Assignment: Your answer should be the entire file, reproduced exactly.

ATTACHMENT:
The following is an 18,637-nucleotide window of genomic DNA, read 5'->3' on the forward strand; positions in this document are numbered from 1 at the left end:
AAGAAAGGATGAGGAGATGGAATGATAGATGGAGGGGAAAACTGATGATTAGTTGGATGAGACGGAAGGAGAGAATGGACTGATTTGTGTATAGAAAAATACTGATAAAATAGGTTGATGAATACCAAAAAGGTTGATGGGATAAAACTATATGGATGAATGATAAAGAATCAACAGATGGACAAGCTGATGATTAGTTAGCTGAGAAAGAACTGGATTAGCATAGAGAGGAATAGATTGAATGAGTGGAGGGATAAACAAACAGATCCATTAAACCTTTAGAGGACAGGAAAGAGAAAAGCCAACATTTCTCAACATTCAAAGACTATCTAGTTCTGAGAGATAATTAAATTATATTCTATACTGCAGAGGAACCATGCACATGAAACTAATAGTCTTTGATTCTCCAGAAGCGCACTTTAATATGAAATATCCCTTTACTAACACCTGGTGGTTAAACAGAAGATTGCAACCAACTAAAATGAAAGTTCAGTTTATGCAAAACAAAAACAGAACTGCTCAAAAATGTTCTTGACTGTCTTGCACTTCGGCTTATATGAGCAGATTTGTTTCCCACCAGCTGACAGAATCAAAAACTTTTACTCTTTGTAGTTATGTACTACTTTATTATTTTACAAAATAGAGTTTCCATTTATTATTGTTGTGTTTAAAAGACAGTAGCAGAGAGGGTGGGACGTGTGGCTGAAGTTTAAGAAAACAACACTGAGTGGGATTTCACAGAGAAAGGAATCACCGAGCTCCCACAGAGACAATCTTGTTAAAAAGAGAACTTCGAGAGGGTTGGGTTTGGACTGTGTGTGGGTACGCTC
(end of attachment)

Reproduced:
The following is an 18,637-nucleotide window of genomic DNA, read 5'->3' on the forward strand; positions in this document are numbered from 1 at the left end:
AAGAAAGGATGAGGAGATGGAATGATAGATGGAGGGGAAAACTGATGATTAGTTGGATGAGACGGAAGGAGAGAATGGACTGATTTGTGTATAGAAAAATACTGATAAAATAGGTTGATGAATACCAAAAAGGTTGATGGGATAAAACTATATGGATGAATGATAAAGAATCAACAGATGGACAAGCTGATGATTAGTTAGCTGAGAAAGAACTGGATTAGCATAGAGAGGAATAGATTGAATGAGTGGAGGGATAAACAAACAGATCCATTAAACCTTTAGAGGACAGGAAAGAGAAAAGCCAACATTTCTCAACATTCAAAGACTATCTAGTTCTGAGAGATAATTAAATTATATTCTATACTGCAGAGGAACCATGCACATGAAACTAATAGTCTTTGATTCTCCAGAAGCGCACTTTAATATGAAATATCCCTTTACTAACACCTGGTGGTTAAACAGAAGATTGCAACCAACTAAAATGAAAGTTCAGTTTATGCAAAACAAAAACAGAACTGCTCAAAAATGTTCTTGACTGTCTTGCACTTCGGCTTATATGAGCAGATTTGTTTCCCACCAGCTGACAGAATCAAAAACTTTTACTCTTTGTAGTTATGTACTACTTTATTATTTTACAAAATAGAGTTTCCATTTATTATTGTTGTGTTTAAAAGACAGTAGCAGAGAGGGTGGGACGTGTGGCTGAAGTTTAAGAAAACAACACTGAGTGGGATTTCACAGAGAAAGGAATCACCGAGCTCCCACAGAGACAATCTTGTTAAAAAGAGAACTTCGAGAGGGTTGGGTTTGGACTGTGTGTGGGTACGCTC